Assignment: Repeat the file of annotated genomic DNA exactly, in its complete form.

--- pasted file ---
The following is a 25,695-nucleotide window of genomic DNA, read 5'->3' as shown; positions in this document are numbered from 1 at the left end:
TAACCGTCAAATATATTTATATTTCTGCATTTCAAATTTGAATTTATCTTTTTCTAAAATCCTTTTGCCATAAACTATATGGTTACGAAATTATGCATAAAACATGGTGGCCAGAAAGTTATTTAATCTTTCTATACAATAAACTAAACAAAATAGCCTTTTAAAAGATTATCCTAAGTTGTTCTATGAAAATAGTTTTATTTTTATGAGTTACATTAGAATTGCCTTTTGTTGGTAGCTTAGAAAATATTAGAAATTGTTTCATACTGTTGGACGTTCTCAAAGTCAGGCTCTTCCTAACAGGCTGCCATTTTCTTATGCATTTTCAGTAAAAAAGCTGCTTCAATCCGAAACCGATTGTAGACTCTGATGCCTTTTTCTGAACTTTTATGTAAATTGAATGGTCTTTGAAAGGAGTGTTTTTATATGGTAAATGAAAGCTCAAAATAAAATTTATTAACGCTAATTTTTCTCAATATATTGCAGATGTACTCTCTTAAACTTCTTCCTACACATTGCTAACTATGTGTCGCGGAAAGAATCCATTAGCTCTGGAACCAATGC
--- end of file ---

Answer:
The following is a 25,695-nucleotide window of genomic DNA, read 5'->3' as shown; positions in this document are numbered from 1 at the left end:
TAACCGTCAAATATATTTATATTTCTGCATTTCAAATTTGAATTTATCTTTTTCTAAAATCCTTTTGCCATAAACTATATGGTTACGAAATTATGCATAAAACATGGTGGCCAGAAAGTTATTTAATCTTTCTATACAATAAACTAAACAAAATAGCCTTTTAAAAGATTATCCTAAGTTGTTCTATGAAAATAGTTTTATTTTTATGAGTTACATTAGAATTGCCTTTTGTTGGTAGCTTAGAAAATATTAGAAATTGTTTCATACTGTTGGACGTTCTCAAAGTCAGGCTCTTCCTAACAGGCTGCCATTTTCTTATGCATTTTCAGTAAAAAAGCTGCTTCAATCCGAAACCGATTGTAGACTCTGATGCCTTTTTCTGAACTTTTATGTAAATTGAATGGTCTTTGAAAGGAGTGTTTTTATATGGTAAATGAAAGCTCAAAATAAAATTTATTAACGCTAATTTTTCTCAATATATTGCAGATGTACTCTCTTAAACTTCTTCCTACACATTGCTAACTATGTGTCGCGGAAAGAATCCATTAGCTCTGGAACCAATGC